HR Automation: The Best Places to Start
AI and automation are topics that we are hearing about more than ever. They are applied to countless different processes and currently being adapted across all industries. HR is one of the many departments who is working to fully embrace the application of these methods due to the critical and dynamic nature of their work. However, wanting to adopt new technology and being fully prepared to implement new technology are two different things. While there are clear benefits to automating manual labor-intensive processes, your HR team needs to know where to start and what specifically to apply this new tech to. While it may be tempting to think large-scale when implementing new tools, doing too much at once can introduce unforeseen issues while your new processes are being implemented, such as adoption fatigue or resistance. Today we will cover three critical areas to start at with automation that will support a streamlined talent process and deliver the talent experience that your people need.
Skill data and career architecture
Many organizations’ career architecture and skill data foundations were put together at one point in time and are infrequently updated if they receive updates at all. This information includes job role names and descriptions, job role responsibilities, job families, and associated skill and competency data, such as expected proficiency levels. While it may not strike you as the most pressing element of your talent management, it is the basis of many other functions and can cause problems if not attended to. Leaving such an important process to manual updates can cause errors such as incorrectly logged data, duplicate roles or people with different job titles performing the same tasks. Errors such as these can cause over-hiring or mis-hiring which often leads to costly layoffs. Bringing AI into your skill data and career architecture can help you scale and understand your workforce as your company grows. An AI solution for skill data and career architecture should organize your current internal data as well as keep it updated with external information regarding industry trends and skill requirements over time.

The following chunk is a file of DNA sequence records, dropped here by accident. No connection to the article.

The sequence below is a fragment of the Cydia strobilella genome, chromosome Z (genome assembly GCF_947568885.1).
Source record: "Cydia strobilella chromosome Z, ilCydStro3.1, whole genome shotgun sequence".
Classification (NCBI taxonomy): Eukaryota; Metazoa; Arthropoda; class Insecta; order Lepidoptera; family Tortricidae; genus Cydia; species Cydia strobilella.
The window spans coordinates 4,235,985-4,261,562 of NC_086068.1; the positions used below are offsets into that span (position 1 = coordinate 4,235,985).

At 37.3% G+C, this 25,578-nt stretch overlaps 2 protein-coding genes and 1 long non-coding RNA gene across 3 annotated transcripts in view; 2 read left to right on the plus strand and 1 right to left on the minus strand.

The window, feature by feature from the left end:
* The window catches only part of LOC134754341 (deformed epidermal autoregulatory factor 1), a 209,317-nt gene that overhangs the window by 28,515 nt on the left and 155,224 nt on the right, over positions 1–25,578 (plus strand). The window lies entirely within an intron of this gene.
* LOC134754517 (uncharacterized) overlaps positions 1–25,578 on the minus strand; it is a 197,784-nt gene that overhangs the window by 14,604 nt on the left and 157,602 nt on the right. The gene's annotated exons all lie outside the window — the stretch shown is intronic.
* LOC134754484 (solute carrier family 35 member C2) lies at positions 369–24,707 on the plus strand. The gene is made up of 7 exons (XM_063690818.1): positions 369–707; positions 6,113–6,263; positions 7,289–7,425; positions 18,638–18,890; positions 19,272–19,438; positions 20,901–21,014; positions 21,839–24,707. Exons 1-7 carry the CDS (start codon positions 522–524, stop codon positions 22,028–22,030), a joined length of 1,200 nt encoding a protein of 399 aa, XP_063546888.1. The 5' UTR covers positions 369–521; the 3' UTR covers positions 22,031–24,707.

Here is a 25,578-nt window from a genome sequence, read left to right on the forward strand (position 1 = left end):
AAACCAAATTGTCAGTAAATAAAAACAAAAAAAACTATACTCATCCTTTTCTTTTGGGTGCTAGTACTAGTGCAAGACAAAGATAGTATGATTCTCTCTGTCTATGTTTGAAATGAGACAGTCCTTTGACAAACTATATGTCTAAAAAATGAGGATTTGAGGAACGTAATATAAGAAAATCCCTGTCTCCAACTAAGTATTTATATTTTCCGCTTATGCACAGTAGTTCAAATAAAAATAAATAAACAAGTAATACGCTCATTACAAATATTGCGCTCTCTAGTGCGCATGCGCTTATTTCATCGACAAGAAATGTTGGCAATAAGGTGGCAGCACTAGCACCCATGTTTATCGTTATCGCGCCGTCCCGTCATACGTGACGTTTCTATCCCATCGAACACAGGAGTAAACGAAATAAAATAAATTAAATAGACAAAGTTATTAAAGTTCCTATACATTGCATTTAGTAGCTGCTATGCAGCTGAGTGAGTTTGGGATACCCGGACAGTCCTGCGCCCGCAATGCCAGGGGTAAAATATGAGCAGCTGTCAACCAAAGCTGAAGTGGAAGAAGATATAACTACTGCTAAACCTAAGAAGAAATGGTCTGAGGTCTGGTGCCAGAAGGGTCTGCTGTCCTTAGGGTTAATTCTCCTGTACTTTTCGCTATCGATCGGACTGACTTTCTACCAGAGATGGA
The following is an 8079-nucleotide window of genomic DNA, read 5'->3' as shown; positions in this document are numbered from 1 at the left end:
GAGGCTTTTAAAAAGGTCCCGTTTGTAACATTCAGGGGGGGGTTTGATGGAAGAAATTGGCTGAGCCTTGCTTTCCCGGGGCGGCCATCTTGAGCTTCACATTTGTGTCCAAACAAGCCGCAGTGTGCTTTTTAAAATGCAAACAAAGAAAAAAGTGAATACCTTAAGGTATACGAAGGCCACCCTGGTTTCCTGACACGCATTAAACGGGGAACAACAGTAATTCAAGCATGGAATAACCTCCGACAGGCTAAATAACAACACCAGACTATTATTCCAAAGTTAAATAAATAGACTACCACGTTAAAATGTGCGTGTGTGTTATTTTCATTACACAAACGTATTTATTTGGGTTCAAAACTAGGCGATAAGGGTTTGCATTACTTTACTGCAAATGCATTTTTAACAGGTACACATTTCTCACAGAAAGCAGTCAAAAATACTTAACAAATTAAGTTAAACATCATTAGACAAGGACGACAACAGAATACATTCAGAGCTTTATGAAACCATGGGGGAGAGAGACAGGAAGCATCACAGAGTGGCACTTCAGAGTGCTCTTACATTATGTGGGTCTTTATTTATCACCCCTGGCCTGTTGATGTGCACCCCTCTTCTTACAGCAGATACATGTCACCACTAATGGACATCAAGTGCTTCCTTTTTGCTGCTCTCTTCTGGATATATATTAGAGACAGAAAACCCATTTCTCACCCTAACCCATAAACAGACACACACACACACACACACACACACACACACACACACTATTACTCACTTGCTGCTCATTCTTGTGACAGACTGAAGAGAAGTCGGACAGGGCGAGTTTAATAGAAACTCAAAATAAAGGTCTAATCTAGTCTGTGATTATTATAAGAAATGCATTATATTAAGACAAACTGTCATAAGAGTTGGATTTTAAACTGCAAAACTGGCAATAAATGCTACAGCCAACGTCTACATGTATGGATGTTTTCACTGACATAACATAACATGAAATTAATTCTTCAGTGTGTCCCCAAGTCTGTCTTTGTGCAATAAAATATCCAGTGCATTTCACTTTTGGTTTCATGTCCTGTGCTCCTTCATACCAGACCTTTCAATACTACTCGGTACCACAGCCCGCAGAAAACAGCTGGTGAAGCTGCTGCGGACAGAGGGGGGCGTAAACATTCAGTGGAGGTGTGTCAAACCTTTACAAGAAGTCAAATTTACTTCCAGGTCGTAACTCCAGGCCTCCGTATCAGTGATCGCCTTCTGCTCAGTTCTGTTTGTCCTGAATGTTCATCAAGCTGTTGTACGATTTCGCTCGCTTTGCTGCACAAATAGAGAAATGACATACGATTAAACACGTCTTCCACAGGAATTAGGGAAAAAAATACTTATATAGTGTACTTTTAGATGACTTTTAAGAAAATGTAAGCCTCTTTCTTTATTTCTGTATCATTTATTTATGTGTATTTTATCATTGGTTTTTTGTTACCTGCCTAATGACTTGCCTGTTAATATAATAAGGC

Career paths and development
When employees look at their career paths and future at your company, they logically look towards moving vertically up the ladder. While this is a very traditional way to approach career mobility, AI can help give employees insight into more nontraditional paths. Automating your career data can allow employees visibility into different roles in the company and show them recommendations based on what career move has the smallest skill gaps. Skills can be highlighted across departments to show employees what makes them transferable not only vertically, but also laterally by showing a percentage match to other roles. Organizations can also use this skill data if they know that certain job roles or functions are becoming obsolete to transfer talent to new positions that their current skills are suited for. If organizations have a way to track employee aspirations, AI can match organizational opportunities with employee goals to help infer personalized development plans, leading to increased reskilling and upskilling opportunities.
Talent pools and succession planning
When someone in the company is promoted, leaves, or retires, how do you choose who will take their place? Traditional processes for creating talent pools or succession plans can leave open areas for bias to creep in. Is the favorite choice or the next in line truly qualified or even the best fit for the position? AI can create data driven inferences to help recommend candidates based on skills, qualifications, and preferences. This can help encourage a fairer talent selection process that is data based to help combat discriminatory bias and improve your company’s overall DEI. AI curated data also allows for a more accurate top-down view of all of the talent and skills housed within your company to help you make better placement decisions both now and in the future. While bias can never be removed, AI recommendations working together with your hiring managers or subject matter experts can form a trustworthy partnership.
Whether your goal is to help fix outdated, manual processes, increase organizational visibility, or help reduce bias, utilizing automation in your company’s talent strategy can have many benefits. By starting in these three critical areas, you can create a solid foundation to build upon and integrate across your talent practices. As you help push your business and people forward, automation will give you the helping hand to help you realize your strategy at scale.
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